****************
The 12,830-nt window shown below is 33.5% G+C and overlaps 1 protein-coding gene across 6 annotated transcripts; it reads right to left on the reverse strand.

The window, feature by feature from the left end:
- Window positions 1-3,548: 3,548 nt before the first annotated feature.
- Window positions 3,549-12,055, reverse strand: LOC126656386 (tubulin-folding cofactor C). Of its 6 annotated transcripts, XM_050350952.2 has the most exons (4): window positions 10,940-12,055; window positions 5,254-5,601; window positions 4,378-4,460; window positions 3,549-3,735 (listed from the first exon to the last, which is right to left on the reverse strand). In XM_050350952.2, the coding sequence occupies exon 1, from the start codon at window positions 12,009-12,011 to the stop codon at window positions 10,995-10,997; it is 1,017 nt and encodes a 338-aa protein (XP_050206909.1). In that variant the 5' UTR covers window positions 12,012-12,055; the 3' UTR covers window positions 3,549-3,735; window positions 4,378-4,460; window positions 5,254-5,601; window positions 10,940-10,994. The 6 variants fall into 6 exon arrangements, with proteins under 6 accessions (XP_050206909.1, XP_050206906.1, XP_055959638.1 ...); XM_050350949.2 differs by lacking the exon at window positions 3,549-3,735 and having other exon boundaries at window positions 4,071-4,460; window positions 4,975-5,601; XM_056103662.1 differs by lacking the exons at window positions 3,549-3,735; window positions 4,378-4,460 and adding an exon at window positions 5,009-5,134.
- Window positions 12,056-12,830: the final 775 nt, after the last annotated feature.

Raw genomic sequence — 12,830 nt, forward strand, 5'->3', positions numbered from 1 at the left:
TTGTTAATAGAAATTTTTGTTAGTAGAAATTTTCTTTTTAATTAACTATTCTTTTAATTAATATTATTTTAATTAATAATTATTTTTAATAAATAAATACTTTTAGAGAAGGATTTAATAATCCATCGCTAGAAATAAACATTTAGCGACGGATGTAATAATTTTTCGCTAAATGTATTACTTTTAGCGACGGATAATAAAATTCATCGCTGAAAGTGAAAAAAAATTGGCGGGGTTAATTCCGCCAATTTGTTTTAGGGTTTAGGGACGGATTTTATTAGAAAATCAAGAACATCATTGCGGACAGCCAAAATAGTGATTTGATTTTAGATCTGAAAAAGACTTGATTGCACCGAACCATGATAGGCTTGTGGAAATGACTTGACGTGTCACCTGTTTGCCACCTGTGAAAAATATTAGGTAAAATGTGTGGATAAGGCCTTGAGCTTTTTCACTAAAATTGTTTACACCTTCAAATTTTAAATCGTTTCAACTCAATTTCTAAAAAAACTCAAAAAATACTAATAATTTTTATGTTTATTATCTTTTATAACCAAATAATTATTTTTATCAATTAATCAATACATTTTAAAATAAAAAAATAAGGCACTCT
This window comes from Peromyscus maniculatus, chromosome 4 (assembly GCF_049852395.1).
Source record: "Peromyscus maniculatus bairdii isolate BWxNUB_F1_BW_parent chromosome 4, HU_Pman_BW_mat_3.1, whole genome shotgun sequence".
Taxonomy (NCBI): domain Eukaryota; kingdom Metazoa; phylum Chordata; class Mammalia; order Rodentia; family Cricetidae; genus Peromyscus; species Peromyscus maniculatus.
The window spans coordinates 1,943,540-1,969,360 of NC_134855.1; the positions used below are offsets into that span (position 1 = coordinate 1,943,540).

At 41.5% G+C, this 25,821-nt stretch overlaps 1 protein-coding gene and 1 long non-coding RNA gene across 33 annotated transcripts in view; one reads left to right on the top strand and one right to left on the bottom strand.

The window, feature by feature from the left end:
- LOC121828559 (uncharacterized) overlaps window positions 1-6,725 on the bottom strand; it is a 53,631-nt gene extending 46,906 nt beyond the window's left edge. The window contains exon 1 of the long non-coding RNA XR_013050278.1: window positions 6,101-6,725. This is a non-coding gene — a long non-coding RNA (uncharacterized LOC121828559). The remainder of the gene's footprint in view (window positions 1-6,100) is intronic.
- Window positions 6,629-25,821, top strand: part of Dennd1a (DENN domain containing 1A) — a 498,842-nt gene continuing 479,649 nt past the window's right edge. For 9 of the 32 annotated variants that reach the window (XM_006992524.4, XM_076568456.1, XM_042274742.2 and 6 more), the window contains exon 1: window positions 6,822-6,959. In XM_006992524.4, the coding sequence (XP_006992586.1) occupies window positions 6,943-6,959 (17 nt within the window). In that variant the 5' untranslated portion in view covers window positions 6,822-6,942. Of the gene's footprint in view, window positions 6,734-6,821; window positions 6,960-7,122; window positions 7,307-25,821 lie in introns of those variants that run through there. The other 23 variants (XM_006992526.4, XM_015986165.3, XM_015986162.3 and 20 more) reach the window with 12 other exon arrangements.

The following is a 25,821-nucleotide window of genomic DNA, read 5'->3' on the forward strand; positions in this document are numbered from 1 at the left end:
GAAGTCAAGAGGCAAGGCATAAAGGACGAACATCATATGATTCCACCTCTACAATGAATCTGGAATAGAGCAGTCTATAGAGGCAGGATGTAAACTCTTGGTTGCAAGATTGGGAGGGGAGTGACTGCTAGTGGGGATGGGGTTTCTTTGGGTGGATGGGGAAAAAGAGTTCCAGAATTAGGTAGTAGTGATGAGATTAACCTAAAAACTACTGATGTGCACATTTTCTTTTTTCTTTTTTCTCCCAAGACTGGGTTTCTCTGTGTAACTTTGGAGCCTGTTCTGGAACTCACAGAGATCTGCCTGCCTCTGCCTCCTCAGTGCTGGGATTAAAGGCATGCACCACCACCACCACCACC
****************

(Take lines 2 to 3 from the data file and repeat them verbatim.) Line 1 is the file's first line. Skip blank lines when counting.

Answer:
The window, feature by feature from the left end:
- Window positions 1-3,548: 3,548 nt before the first annotated feature.